Getting Back In The Game: Physical Therapy After An Anterior Cruciate Knee Injury

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If you have suffered an anterior cruciate knee injury during a sporting event, you are not alone. With over 100,000 people suffering from a rupture or tear of this knee ligament every year, this is one of the most common traumatic knee injuries in the United States. Options for treating an ACL tear or rupture include physical therapy, surgery, strength training, rest and ice. If you believe you have torn your ACL, it's important to have your condition assessed by a medical professional right away to avoid further damage to your knee joint.

Knee Instability Occurs with an ACL Injury

Your ACL is responsible for giving your knee stability when you walk or run. If this ligament is torn or ruptured, your knee joint will become unstable. While a slight tear may heal on it's own, a complete rupture will require surgery to repair the ruptured ligament. When the injury first occurs, you will be asked to use crutches for several days and apply ice to help the swelling go down. If you use the crutches longer than a few days, you will risk weakening the muscles in your leg. While it's possible to walk with a torn or injured ACL, your knee can potentially collapse because of the instability. Work with your treatment provider to determine how your ACL injury should be handled.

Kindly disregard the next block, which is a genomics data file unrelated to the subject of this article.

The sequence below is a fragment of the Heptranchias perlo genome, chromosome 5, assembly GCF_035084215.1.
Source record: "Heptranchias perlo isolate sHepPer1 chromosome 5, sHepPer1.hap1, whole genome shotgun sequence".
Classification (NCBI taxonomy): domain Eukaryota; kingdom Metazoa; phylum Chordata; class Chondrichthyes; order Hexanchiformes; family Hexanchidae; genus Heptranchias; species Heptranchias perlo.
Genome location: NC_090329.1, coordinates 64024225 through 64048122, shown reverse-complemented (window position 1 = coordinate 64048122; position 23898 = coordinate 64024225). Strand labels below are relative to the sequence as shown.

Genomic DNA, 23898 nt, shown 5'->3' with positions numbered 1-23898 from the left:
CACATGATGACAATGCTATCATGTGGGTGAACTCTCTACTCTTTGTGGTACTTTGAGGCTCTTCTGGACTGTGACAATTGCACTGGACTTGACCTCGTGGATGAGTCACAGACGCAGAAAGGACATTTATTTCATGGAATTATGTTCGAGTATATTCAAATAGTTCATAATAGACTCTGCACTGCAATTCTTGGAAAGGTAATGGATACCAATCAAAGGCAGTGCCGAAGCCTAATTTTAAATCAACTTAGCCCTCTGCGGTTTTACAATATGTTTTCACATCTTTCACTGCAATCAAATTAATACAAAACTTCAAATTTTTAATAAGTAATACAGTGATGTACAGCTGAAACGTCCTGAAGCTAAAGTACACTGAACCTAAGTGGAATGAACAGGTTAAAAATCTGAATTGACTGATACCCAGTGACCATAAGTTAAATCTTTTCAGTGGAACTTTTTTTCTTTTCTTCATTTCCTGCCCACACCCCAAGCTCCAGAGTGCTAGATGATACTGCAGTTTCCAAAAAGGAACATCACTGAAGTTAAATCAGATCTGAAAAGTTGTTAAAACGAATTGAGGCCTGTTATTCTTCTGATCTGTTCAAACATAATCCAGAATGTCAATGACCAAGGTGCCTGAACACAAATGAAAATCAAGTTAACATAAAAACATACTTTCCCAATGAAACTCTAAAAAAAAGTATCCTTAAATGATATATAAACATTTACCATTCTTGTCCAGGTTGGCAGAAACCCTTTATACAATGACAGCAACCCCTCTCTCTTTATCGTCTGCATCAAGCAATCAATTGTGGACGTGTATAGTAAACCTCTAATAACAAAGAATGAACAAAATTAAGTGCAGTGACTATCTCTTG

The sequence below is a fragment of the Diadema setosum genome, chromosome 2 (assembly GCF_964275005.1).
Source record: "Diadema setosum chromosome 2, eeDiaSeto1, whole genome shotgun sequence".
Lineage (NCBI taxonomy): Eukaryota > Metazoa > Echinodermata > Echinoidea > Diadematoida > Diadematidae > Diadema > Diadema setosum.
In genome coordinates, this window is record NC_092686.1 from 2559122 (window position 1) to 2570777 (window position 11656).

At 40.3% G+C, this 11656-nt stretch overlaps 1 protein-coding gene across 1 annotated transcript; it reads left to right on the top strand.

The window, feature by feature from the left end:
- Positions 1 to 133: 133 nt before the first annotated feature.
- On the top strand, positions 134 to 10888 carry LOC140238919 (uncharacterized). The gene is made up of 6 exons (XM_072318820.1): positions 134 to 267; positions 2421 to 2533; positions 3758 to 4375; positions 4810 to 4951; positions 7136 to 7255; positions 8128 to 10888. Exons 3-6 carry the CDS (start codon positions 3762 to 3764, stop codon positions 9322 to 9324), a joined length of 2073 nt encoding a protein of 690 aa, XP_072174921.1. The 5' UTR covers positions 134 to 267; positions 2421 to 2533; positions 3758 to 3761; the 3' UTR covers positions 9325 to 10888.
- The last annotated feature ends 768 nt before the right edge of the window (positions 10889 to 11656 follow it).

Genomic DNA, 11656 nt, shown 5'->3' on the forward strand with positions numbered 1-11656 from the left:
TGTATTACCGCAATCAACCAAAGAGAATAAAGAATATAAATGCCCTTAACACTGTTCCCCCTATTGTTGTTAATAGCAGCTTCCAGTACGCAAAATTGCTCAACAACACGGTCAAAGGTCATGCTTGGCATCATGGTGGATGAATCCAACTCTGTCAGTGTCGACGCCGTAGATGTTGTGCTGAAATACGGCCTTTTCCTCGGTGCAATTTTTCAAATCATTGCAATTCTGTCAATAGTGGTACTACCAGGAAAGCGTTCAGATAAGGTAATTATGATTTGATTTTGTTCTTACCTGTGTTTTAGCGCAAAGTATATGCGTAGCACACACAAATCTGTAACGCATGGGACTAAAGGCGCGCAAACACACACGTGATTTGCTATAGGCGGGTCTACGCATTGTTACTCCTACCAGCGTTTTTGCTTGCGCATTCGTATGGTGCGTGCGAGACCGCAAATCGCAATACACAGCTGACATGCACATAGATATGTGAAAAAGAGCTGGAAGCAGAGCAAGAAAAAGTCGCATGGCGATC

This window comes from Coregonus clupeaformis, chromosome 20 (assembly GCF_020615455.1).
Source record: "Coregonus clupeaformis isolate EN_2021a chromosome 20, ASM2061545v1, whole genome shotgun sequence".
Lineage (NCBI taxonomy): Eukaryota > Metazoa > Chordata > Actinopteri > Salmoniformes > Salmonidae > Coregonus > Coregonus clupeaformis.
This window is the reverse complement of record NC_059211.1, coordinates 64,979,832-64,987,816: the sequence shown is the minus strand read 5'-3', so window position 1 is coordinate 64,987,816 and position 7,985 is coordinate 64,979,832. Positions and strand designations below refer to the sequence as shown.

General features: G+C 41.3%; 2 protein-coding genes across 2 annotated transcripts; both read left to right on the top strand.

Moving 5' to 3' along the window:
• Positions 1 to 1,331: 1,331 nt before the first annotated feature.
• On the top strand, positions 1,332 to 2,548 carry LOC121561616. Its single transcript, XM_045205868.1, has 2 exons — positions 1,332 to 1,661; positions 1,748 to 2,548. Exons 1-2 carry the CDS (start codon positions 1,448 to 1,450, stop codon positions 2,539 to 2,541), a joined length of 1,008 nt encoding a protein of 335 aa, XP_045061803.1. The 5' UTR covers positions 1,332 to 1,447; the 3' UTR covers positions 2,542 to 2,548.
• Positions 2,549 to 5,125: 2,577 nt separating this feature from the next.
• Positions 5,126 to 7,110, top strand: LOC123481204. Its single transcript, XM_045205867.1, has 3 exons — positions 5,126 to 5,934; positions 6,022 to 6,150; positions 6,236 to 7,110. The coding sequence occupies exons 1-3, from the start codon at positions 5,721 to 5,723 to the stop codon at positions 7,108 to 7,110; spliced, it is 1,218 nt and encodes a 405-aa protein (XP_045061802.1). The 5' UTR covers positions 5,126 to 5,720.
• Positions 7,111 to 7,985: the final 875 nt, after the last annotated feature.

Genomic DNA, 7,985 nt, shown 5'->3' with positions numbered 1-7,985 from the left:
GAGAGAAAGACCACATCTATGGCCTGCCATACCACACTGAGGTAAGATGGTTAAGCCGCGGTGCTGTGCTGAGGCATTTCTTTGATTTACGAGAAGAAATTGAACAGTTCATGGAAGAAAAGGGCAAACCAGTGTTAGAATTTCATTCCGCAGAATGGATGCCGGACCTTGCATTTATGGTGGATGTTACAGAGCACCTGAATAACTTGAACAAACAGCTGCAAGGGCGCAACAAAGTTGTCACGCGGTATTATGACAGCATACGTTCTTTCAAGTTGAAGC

Physical Therapy After ACL Surgery

If you had a complete rupture of your ACL, your physician will want to repair the ligament so that you can get back to playing sports without risk of further injury to the area. Although ACL surgery rarely requires an overnight stay in the hospital, the total recovery time from surgery to getting back to the playing field can take six months or more. While you will go home on the day of your surgery, you will need to work closely with a physical therapist to strengthen your knee and improve your range of motion. You can expect to walk with crutches for about two weeks, or until you feel stable enough to walk without a device to help you balance.

Follow all of the recommendations provided by your physician and physical therapist (like those at Orthopedic Rehab), and maintain the prescribed exercise routine you have been given. By carefully following the instructions provided to you, you will strengthen your knee and have the best chance at getting back to the ability you were at prior to the injury